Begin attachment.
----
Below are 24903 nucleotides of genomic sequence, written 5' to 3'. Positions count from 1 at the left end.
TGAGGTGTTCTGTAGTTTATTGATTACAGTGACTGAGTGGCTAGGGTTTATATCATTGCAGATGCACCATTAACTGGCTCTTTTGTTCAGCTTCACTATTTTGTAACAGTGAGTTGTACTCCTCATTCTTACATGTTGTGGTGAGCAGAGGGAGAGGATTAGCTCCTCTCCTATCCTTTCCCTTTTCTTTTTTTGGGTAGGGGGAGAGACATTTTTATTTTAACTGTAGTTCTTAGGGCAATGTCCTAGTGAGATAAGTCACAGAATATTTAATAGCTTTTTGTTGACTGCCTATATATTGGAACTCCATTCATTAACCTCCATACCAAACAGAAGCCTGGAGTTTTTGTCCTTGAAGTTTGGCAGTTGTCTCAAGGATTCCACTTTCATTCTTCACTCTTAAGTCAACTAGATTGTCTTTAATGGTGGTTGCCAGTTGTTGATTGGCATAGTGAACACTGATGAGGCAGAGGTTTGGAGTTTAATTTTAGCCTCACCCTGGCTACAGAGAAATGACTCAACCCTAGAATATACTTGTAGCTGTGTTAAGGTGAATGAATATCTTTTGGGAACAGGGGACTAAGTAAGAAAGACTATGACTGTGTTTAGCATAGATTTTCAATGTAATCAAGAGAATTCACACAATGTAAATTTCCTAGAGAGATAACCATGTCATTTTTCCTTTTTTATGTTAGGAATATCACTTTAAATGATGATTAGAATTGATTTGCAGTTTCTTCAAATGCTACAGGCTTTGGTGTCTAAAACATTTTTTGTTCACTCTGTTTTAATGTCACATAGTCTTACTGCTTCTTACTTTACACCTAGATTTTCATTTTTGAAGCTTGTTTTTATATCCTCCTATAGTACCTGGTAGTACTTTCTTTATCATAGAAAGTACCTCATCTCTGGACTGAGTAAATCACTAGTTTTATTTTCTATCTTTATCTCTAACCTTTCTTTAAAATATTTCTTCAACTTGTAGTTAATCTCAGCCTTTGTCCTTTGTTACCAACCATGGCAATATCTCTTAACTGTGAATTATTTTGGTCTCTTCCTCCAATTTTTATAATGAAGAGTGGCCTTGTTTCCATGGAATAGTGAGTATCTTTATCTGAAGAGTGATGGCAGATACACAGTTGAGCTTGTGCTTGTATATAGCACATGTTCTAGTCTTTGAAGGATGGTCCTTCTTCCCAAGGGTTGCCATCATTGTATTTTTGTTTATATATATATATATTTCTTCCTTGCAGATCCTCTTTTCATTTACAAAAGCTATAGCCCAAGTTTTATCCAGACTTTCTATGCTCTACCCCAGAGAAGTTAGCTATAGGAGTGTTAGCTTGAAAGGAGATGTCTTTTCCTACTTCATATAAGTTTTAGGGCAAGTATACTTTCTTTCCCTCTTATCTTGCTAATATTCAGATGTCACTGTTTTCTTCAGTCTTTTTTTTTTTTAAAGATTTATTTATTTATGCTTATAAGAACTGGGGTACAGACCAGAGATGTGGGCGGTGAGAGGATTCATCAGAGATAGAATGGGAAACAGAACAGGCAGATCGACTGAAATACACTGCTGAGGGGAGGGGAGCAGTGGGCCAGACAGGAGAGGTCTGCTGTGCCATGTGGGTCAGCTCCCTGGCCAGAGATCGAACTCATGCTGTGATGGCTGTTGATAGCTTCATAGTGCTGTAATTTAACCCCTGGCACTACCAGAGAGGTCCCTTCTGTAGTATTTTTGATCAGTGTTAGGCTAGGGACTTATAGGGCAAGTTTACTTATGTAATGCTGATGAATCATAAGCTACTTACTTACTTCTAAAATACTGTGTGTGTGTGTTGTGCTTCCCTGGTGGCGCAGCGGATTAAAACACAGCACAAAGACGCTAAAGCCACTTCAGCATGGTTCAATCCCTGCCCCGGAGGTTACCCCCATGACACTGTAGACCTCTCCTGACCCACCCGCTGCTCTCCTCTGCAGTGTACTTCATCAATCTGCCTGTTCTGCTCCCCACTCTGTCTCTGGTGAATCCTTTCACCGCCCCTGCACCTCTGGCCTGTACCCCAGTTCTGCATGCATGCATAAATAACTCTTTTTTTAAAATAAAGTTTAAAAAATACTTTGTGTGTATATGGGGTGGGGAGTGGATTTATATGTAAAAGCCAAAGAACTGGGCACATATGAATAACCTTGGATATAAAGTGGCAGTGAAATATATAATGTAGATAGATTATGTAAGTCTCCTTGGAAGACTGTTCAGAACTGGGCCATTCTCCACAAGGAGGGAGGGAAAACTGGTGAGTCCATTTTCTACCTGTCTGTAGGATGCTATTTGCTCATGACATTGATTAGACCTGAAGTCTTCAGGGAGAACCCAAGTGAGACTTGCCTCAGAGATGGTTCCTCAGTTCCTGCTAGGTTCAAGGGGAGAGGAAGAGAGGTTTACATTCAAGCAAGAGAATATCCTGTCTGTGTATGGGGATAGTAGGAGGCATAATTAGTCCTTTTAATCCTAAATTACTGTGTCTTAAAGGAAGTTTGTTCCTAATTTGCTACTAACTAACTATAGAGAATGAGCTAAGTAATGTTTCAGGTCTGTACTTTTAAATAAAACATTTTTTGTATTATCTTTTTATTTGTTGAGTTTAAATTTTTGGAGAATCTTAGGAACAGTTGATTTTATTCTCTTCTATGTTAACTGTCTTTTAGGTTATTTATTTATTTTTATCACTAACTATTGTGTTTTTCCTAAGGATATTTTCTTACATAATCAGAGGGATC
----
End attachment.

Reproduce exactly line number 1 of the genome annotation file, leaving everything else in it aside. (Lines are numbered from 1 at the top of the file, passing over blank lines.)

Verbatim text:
Below are 24903 nucleotides of genomic sequence, written 5' to 3'. Positions count from 1 at the left end.